Senate Democrats are warning that they will not agree to a deal to stop across-the-board spending cuts early next year (sequester) without new revenue gained by ending tax breaks on the wealthiest Americans. To that end, they circulated a draft bill yesterday that would spare most Americans from higher tax rates that are due to take effect on January 1, 2013, but the bill would allow the Bush tax cuts to expire on annual household income greater than $250,000 and raise the rate on dividends and capital gains from the current 15 percent to 20 percent. The Senate will vote before the August recess on the Democrats’ tax bill, which also would preserve current tax rates on household income under $250,000 and individual income under $200,000. The House Republicans plan their own vote this month to extend all of the Bush-era tax cuts. But the votes in both chambers will be symbolic, as neither party will be able to get the 60 votes needed to advance its plan in the Senate.
Both measures are seen as “lines in the sand” for the big negotiation that will take place after the November elections during the “lame duck” session that will include new rounds of negotiations on the many large fiscal issues facing the country, including the broad array of expiring tax cuts and automatic across-the-board spending reductions known as the sequester.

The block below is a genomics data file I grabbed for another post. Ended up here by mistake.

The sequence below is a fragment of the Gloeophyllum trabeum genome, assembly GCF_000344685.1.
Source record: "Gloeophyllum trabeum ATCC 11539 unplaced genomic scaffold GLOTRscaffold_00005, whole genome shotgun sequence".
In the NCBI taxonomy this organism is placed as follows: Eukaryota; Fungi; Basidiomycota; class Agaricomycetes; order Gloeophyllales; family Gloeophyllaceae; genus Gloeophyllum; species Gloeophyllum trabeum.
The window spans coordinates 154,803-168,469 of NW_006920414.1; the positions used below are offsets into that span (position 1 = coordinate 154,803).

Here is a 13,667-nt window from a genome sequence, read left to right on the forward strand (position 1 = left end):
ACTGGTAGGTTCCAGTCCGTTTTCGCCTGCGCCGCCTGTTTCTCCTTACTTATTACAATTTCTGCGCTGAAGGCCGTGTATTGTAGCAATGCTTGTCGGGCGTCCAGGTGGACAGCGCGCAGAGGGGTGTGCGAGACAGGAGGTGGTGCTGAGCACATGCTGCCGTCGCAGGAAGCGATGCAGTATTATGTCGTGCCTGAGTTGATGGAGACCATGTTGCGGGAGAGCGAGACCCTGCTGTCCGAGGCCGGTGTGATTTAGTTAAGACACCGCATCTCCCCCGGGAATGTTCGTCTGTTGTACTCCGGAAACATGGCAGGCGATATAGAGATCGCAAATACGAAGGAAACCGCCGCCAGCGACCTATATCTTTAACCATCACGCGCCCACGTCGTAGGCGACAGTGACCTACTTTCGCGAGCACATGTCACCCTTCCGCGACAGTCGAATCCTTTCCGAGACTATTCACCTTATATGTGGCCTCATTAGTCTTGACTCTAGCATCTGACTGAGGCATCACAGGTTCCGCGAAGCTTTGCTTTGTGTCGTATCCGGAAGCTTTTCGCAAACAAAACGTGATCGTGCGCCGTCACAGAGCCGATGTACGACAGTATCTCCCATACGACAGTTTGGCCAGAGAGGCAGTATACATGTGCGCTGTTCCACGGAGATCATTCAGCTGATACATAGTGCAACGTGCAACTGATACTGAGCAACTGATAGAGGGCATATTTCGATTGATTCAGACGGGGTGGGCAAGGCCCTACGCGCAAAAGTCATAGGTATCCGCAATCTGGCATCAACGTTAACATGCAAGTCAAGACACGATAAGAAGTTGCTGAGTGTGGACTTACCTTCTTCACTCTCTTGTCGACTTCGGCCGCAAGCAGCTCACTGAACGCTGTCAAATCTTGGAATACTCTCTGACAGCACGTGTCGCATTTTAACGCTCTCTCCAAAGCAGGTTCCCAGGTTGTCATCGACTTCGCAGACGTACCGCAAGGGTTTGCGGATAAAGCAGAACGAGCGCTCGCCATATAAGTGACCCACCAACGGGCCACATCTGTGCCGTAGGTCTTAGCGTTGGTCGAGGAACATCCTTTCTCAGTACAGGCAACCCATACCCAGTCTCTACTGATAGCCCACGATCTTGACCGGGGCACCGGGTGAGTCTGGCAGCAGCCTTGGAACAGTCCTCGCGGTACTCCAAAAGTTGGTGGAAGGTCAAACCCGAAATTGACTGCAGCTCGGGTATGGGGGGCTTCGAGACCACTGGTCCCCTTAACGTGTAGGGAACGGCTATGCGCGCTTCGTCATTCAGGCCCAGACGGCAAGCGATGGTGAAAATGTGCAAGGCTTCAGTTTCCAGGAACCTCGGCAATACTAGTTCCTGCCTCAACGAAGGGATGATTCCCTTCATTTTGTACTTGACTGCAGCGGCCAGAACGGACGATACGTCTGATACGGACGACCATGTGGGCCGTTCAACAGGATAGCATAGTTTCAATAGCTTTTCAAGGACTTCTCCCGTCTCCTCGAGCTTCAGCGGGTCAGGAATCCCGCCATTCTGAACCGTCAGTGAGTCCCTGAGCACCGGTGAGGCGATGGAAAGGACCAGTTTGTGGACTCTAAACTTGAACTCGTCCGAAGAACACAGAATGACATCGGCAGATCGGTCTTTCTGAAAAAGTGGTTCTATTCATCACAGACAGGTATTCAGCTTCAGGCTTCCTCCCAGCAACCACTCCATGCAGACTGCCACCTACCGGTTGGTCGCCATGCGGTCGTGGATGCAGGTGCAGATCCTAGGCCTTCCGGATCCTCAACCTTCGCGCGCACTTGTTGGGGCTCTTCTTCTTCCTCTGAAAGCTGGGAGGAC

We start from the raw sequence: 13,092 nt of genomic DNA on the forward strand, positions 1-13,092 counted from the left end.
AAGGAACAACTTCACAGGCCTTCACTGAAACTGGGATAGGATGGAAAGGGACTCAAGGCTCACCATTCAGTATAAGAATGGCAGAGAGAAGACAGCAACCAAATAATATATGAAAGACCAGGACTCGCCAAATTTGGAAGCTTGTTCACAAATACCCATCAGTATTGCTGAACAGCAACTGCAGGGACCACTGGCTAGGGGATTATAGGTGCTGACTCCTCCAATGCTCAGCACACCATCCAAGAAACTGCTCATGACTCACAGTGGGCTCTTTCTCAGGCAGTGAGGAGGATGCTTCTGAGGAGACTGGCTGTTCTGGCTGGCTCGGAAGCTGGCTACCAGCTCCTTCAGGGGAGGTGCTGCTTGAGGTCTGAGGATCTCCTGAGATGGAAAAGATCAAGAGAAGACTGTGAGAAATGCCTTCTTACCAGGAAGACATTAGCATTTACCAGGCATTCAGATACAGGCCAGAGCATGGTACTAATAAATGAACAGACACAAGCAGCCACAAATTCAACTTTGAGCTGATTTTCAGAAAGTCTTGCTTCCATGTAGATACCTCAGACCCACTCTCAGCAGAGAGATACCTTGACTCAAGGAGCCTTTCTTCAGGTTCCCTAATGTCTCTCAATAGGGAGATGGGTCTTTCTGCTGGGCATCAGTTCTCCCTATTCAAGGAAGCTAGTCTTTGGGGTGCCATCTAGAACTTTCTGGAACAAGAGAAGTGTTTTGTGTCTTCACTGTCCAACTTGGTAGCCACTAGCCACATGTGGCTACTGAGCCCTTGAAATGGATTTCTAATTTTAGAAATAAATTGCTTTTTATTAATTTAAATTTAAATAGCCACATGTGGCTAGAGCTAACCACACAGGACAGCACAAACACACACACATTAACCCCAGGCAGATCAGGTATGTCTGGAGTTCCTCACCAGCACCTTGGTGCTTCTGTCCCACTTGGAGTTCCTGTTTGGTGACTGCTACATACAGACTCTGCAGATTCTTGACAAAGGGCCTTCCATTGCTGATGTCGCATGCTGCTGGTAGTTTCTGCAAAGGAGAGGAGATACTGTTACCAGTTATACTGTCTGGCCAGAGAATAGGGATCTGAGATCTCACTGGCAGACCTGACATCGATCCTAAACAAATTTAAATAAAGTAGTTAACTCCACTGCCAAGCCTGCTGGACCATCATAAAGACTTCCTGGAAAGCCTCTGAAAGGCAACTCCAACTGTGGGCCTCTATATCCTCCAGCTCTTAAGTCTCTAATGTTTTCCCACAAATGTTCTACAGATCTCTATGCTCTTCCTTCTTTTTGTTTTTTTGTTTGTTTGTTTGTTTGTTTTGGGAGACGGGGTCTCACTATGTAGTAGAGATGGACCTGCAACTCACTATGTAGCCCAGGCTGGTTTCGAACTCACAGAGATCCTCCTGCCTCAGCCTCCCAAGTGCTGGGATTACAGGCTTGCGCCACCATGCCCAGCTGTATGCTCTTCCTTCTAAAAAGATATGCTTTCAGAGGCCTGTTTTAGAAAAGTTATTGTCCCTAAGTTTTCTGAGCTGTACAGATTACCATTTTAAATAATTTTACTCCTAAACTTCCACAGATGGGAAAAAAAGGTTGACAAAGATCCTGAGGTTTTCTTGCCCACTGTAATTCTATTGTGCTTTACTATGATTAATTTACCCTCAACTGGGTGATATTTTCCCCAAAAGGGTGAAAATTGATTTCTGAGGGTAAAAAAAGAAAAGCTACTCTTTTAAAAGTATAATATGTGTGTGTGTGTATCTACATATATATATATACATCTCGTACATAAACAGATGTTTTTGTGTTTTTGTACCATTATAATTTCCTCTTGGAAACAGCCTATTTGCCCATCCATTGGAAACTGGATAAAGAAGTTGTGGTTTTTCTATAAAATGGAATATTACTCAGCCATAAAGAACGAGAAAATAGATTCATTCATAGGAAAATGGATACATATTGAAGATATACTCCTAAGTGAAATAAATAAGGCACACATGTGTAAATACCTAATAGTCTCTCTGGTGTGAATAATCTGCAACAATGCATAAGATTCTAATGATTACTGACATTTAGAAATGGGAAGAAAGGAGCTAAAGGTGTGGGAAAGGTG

Indeed, US Senator Patty Murray (D-WA) said Monday her party would allow ALL current tax rates to expire on December 31strather than accept a deal with Republicans for averting the sequester that doesn’t include additional revenue from more affluent Americans. “If we can’t get a good deal, a balanced deal that calls on the wealthy to pay their fair share, then I will absolutely continue this debate into 2013, rather than lock in a long-term deal this year that throws middle-class families under the bus,” Murray said in a speech yesterday.
Read more key excerpts from Murray’s speech.